This article is part of the Our CQ Winter Edition. To read the online edition click here.
Emma Graham has been through an arduous time as she battled breast cancer. However, she remained smiling throughout and does everything she can to help others.
In January 2020, Emma Graham’s life was turned upside down when she discovered a lump.
“I was taking part in the Portrush pantomime,” explained Emma. “I got up that morning and noticed my breast was dimpled and I just thought ‘it’s only a pyjama crease’.
“When I was in the shower I felt around and felt a lump and I still thought it was nothing, that it was just me over-worrying.
“When I was at the pantomine that day I asked a friend Zoe Stephenson because she is a nurse to take a look and straight away she said ‘go to the doctor on Monday’.”
Emma saw her GP who subsequently referred her to Antrim where she had a mammogram, biopsy and ultrasound. Just one hour and 15 minutes later, on February 5, it was confirmed she had breast cancer.
“I was convinced it was nothing, possibly a cyst, I was only 32, fit and healthy, so I didn’t think it could be anything sinister.
“I didn’t really take in what the consultant was saying, he kept saying you do understand it’s breat cancer and I kept replying yeah, yeah, yeah.”
As Emma attempted to take in this devastating news, she then had to try and explain to her 8-year old daughter Pippa what was happening to mummy.
“She was really good,” continued Emma. “She had a few wee worries when chemotherapy started but generally she took it in her stride.”
As if receiving a cancer diagnosis wasn’t hard enough to deal with, Covid-19 struck and the country went into lockdown just as Emma had her first surgery in March.
“I was literally in that morning and out again in the evening because the breast cancer ward in Antrim was being turned into a Covid ward so I had the tumour and part of the breast removed.
“I then got the news that the cancer had spread to the lymph nodes so I had another operation in April.
“My main concern was getting to hospital because at the time I didn’t drive, your friends were told they couldn’t take you and public transport was a no-go because of the pandemic. Luckily I had my surgery in Coleraine hospital so that took away that stress. After that chemo started and again transport was the issue so they sent an ambulance for me.”
Emma underwent six sessions of chemotherapy completing her final one on Wednesday, September 9 before beginning 20 rounds of radiotherapy.
“Chemo was hard because of the fatigue, physical pain and nausea. You start off feeling completely well having hair, having eyebrows, having eyelashes and by the end you have no hair, your face looks really bloated like a chipmunk, you put on weight and you have a lot less energy.”
Emma decided to start the Love Yourself campaign, choreographing and recording a video called ‘Dance To Enhance’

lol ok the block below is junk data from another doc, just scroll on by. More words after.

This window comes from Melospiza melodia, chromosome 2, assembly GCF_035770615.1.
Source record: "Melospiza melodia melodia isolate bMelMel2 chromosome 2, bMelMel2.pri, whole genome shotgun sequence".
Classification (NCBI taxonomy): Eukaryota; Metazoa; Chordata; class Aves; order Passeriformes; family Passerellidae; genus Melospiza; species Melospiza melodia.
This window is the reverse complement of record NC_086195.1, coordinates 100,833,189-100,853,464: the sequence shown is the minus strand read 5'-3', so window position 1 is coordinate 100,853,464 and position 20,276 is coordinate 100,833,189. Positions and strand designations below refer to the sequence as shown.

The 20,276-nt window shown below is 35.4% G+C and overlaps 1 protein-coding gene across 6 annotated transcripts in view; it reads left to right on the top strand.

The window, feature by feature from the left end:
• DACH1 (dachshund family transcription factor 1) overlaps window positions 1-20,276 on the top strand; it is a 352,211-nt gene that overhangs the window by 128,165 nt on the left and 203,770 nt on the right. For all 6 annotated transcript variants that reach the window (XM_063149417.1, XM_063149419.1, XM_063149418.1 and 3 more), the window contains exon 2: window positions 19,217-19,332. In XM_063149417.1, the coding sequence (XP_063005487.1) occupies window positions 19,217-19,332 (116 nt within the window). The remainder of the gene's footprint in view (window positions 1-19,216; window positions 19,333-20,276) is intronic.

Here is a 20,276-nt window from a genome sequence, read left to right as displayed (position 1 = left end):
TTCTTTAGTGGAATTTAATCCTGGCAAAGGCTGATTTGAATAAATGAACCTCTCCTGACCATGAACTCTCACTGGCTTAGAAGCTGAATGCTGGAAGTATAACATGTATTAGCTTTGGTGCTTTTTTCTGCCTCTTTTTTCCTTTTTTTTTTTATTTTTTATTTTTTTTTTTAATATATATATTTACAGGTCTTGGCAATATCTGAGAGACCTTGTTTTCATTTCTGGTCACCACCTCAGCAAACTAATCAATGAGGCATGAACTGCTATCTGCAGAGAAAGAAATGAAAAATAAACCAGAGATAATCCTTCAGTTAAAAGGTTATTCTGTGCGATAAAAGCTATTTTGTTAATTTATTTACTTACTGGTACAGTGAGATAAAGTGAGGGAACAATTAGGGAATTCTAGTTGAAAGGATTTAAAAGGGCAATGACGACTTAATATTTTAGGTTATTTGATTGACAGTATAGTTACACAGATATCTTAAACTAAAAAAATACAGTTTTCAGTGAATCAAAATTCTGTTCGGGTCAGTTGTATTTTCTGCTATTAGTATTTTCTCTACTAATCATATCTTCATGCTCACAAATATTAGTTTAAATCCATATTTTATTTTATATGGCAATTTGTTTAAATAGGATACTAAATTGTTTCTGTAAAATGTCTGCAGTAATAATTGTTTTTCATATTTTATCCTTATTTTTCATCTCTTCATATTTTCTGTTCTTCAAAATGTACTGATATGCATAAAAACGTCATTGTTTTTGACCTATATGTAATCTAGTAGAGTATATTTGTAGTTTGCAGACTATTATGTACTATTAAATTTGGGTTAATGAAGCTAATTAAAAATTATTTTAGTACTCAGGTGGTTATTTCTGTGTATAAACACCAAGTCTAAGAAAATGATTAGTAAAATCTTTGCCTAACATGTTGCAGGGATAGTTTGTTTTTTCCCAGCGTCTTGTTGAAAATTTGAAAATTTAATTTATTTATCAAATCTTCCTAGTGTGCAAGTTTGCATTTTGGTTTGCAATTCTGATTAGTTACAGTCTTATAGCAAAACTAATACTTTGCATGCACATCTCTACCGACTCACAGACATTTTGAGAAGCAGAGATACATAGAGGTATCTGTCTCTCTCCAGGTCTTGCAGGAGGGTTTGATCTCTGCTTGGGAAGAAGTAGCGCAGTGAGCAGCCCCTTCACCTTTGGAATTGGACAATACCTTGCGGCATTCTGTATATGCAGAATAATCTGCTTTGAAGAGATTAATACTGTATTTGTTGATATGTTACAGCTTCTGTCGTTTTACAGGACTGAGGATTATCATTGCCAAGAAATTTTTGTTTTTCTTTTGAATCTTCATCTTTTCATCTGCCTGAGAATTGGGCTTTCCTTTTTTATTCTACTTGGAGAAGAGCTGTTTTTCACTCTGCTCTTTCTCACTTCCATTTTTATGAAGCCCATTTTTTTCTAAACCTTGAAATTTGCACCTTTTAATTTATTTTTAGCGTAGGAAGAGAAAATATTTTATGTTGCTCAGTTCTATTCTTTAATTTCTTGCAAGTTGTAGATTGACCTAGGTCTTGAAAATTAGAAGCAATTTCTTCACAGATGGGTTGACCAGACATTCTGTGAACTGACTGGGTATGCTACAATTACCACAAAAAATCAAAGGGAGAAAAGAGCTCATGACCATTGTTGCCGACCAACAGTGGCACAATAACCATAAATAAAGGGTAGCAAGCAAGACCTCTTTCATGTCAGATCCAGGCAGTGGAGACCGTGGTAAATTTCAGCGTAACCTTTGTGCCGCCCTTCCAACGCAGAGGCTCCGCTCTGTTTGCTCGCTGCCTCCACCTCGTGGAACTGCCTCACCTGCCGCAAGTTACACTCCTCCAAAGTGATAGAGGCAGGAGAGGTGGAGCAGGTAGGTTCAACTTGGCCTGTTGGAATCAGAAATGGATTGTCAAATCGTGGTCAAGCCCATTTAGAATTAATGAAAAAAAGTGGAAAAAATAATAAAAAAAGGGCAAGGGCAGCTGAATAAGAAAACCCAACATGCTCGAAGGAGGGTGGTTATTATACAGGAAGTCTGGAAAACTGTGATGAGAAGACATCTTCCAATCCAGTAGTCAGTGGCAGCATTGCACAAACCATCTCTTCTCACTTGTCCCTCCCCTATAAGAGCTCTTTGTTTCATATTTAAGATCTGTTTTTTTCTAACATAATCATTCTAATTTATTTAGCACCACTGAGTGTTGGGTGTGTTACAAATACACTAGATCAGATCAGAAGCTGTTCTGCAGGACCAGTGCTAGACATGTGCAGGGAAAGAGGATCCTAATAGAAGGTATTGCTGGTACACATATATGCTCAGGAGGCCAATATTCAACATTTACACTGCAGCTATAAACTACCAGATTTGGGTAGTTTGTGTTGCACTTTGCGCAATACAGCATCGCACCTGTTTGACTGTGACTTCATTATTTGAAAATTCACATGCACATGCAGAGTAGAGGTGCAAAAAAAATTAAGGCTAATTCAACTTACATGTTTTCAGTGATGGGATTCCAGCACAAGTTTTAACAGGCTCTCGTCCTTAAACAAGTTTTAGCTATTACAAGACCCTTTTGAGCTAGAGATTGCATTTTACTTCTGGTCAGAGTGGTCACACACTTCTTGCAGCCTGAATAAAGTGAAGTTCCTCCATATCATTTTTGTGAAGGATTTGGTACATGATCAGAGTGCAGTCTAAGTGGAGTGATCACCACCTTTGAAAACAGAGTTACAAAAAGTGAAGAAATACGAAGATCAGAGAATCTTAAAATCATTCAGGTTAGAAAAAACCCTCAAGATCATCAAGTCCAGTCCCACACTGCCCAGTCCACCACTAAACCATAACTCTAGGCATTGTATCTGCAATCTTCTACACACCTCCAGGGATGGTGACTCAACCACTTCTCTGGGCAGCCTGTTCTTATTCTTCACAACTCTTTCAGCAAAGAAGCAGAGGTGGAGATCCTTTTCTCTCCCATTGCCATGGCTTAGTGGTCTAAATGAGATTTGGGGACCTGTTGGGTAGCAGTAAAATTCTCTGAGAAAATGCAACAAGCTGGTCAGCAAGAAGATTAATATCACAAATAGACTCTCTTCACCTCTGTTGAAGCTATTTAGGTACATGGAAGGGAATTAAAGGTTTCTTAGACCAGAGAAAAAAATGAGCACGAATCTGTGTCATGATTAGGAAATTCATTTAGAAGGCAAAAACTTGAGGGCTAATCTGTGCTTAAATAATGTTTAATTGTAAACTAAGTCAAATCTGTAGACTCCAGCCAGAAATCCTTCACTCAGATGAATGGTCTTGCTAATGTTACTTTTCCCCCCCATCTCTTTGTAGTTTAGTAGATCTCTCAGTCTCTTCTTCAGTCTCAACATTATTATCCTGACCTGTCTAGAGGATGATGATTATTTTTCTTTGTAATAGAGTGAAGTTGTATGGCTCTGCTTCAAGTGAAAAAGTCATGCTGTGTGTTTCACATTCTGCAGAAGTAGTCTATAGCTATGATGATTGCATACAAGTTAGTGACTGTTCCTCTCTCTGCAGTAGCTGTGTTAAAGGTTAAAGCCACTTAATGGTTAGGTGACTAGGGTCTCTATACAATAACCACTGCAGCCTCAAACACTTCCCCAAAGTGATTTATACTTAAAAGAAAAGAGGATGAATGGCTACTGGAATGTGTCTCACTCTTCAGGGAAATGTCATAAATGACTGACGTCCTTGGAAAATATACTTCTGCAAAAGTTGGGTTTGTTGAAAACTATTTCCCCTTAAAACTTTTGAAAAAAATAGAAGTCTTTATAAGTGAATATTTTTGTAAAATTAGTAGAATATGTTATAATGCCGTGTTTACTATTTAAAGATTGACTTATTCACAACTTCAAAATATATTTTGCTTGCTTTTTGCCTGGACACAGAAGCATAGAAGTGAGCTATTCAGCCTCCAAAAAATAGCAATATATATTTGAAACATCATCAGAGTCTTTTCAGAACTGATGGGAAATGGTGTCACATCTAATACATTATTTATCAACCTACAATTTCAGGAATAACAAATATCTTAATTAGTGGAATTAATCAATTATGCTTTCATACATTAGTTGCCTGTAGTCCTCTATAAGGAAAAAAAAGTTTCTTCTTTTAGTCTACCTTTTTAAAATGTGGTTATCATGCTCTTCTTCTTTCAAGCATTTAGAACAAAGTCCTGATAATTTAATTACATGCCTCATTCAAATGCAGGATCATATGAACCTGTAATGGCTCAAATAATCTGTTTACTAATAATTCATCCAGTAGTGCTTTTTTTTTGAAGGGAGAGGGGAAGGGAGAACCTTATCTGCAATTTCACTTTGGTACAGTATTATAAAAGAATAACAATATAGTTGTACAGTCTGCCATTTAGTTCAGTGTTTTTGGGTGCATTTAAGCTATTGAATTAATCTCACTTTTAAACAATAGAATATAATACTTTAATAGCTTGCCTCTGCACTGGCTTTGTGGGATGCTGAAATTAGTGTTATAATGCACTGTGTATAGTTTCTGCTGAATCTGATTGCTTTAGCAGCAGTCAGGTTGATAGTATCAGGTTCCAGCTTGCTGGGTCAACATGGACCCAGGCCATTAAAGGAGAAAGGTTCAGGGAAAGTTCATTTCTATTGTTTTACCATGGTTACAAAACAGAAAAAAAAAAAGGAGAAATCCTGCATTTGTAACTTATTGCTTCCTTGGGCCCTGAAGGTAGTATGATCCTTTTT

“I felt that I was losing myself, I felt very bald, fat and ugly but I’m a positive person and so I decided to do a dance video to make me feel like me. Being able to go to dance and have that outlet each week gave me a boost.
“It was all about showing this is what having cancer looks like but also to show you can do something good out of it.”
The country found itself in lockdown again from January to April 2021 and it was during this time Emma really struggled.
“All my treatments were finished, I didn’t have to travel every day for appointments, I was having different side effects, I was sitting at home and that’s when it really hit me.
“I struggled with the fact I didn’t have cancer any more but I was feeling so ill, I still didn’t look like myself. It hit me then that it’s not a case of finishing treatment and you go back to being yourself straightaway. I felt so vulnerable at that time.”
Although no longer receiving treatment for cancer, Emma is still dealing with the side effects following her teartment with another operation on the cards.
“I was put into early menopause and I struggle with bone problems but everyone is different in the way they are affected. Basically it’s a case of in order to have your life and live your life you can’t do in the same way as before.”
Emma returned to work on the Clarins counter in Boots, Coleraine 15 months ago and with the Boots Macmillan Beauty Advisors on the counter next to her, she is more than happy to talk to anyone who is going through a similar journey.
“Boots has been very understanding and kind to me since I started. I do share my journey with customers if the subject comes up. I can advise them on different products that worked for me or chat about my journey.”
Emma is also involved with a local group – Breast Friends Causeway Coast who recently produced a calendar to raise money to provide support to anyone going through treatment and their families.
“Once you have walked that journey you have a lot of time to help others going through the same experience,” added Emma. “They were a big help to me and if I can do anything to help others I will.”
If you are going through cancer, have a friend or family member who is having treatment and would like support you can contact Breast Friends Causeway coast via email: [email protected] or through their Facebook page: Breast Friends Causeway Coast